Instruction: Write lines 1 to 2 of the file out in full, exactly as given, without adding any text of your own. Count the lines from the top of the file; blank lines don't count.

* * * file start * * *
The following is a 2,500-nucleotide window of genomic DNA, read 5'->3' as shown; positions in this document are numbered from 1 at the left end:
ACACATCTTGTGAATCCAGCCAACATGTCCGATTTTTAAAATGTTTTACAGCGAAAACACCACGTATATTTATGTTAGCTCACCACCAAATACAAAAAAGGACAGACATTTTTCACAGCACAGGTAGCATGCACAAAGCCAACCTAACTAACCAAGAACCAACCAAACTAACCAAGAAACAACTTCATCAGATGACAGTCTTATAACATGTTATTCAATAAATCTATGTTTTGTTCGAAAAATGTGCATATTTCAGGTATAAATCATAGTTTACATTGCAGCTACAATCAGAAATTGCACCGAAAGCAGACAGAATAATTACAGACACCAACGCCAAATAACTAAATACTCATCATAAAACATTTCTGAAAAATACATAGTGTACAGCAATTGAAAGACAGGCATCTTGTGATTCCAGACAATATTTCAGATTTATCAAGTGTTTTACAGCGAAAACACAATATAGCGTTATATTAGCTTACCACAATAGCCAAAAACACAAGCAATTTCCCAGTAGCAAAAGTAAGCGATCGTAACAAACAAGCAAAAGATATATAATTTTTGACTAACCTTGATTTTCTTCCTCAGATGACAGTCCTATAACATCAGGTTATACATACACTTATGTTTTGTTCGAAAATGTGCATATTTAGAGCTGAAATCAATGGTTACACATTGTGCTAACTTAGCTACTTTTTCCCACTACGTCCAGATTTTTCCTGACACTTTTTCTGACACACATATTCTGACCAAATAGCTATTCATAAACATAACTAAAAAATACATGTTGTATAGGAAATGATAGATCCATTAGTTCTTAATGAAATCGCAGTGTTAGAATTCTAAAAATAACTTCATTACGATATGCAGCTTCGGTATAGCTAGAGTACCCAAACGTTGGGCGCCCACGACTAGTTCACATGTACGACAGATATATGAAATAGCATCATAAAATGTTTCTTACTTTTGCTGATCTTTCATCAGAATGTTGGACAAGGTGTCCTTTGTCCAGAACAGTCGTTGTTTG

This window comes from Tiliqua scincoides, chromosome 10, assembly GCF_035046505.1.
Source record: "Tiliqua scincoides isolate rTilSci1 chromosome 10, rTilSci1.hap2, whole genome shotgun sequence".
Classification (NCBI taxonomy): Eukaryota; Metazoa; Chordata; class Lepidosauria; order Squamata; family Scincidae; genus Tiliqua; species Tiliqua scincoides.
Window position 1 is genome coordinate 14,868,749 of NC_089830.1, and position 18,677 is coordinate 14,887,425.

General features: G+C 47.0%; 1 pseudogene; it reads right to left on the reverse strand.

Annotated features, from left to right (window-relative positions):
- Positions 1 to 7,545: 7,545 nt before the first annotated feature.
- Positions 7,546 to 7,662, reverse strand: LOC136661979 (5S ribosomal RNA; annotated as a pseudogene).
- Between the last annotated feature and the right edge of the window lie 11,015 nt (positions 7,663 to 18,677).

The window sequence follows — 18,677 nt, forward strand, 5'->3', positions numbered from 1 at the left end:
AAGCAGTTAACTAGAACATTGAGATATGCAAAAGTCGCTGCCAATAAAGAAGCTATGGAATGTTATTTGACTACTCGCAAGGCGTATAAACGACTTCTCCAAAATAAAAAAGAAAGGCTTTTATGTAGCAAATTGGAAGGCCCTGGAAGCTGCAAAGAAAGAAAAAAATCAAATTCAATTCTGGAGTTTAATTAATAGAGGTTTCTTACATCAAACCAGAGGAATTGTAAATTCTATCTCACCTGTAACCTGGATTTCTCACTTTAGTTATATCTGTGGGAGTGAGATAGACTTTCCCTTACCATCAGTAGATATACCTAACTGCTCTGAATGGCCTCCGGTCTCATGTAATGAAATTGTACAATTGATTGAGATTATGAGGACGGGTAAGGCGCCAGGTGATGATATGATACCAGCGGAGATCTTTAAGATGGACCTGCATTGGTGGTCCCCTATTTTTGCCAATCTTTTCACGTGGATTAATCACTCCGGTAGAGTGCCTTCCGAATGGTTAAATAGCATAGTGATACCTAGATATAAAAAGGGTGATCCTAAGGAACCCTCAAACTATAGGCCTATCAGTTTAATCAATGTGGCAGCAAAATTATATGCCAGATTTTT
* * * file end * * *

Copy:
The following is a 2,500-nucleotide window of genomic DNA, read 5'->3' as shown; positions in this document are numbered from 1 at the left end:
ACACATCTTGTGAATCCAGCCAACATGTCCGATTTTTAAAATGTTTTACAGCGAAAACACCACGTATATTTATGTTAGCTCACCACCAAATACAAAAAAGGACAGACATTTTTCACAGCACAGGTAGCATGCACAAAGCCAACCTAACTAACCAAGAACCAACCAAACTAACCAAGAAACAACTTCATCAGATGACAGTCTTATAACATGTTATTCAATAAATCTATGTTTTGTTCGAAAAATGTGCATATTTCAGGTATAAATCATAGTTTACATTGCAGCTACAATCAGAAATTGCACCGAAAGCAGACAGAATAATTACAGACACCAACGCCAAATAACTAAATACTCATCATAAAACATTTCTGAAAAATACATAGTGTACAGCAATTGAAAGACAGGCATCTTGTGATTCCAGACAATATTTCAGATTTATCAAGTGTTTTACAGCGAAAACACAATATAGCGTTATATTAGCTTACCACAATAGCCAAAAACACAAGCAATTTCCCAGTAGCAAAAGTAAGCGATCGTAACAAACAAGCAAAAGATATATAATTTTTGACTAACCTTGATTTTCTTCCTCAGATGACAGTCCTATAACATCAGGTTATACATACACTTATGTTTTGTTCGAAAATGTGCATATTTAGAGCTGAAATCAATGGTTACACATTGTGCTAACTTAGCTACTTTTTCCCACTACGTCCAGATTTTTCCTGACACTTTTTCTGACACACATATTCTGACCAAATAGCTATTCATAAACATAACTAAAAAATACATGTTGTATAGGAAATGATAGATCCATTAGTTCTTAATGAAATCGCAGTGTTAGAATTCTAAAAATAACTTCATTACGATATGCAGCTTCGGTATAGCTAGAGTACCCAAACGTTGGGCGCCCACGACTAGTTCACATGTACGACAGATATATGAAATAGCATCATAAAATGTTTCTTACTTTTGCTGATCTTTCATCAGAATGTTGGACAAGGTGTCCTTTGTCCAGAACAGTCGTTGTTTG